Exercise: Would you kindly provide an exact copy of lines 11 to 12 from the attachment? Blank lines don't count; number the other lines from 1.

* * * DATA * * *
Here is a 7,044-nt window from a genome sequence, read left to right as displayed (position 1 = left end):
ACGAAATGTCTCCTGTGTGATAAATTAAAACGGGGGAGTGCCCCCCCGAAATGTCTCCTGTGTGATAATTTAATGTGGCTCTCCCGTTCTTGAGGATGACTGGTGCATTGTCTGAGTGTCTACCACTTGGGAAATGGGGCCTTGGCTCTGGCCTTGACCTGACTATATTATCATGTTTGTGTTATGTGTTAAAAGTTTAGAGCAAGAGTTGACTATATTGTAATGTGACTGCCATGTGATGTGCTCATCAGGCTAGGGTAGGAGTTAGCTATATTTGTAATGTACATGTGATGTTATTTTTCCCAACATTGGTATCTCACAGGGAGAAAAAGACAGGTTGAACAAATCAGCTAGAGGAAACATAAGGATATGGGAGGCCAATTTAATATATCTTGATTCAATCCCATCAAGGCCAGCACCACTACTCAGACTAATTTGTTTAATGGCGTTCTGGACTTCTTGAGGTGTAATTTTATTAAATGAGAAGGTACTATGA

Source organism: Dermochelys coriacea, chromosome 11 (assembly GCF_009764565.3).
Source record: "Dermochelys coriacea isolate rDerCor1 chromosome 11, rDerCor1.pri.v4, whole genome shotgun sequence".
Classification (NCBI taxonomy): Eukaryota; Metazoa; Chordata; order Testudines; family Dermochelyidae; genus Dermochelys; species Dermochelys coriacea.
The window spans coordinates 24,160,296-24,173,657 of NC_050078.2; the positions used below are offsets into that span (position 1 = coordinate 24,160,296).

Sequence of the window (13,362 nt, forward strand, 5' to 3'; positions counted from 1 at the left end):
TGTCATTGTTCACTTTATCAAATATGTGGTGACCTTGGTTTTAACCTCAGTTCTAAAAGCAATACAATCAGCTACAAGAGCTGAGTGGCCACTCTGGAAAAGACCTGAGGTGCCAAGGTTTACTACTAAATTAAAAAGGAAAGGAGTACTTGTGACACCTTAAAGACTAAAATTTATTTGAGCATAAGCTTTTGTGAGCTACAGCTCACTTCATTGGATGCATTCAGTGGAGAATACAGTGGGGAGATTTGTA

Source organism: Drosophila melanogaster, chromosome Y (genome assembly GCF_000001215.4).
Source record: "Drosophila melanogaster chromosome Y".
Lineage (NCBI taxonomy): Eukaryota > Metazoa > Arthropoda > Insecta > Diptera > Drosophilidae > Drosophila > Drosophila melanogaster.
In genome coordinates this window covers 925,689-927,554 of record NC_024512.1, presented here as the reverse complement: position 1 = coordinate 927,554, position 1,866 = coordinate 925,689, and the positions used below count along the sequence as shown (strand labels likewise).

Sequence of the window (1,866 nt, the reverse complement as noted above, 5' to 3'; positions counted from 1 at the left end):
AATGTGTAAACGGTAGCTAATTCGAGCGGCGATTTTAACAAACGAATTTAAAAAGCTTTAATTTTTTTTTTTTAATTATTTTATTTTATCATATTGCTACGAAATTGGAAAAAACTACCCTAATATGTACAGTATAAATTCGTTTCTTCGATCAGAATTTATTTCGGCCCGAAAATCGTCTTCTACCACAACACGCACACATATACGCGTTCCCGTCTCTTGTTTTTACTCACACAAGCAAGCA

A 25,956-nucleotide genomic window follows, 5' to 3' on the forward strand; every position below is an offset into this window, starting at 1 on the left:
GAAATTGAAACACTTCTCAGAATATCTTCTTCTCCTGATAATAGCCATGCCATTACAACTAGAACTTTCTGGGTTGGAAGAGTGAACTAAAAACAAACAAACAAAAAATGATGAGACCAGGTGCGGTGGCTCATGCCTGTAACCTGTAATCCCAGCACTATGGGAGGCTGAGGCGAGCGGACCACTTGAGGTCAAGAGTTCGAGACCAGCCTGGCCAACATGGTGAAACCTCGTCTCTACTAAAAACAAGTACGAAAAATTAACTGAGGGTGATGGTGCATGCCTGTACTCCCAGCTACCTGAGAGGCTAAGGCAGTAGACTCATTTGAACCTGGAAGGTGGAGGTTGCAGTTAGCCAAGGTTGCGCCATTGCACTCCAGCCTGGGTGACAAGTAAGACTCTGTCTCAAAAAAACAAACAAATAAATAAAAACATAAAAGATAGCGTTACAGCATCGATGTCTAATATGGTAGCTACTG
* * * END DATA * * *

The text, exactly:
Lineage (NCBI taxonomy): Eukaryota > Metazoa > Arthropoda > Insecta > Diptera > Drosophilidae > Drosophila > Drosophila melanogaster.
In genome coordinates this window covers 925,689-927,554 of record NC_024512.1, presented here as the reverse complement: position 1 = coordinate 927,554, position 1,866 = coordinate 925,689, and the positions used below count along the sequence as shown (strand labels likewise).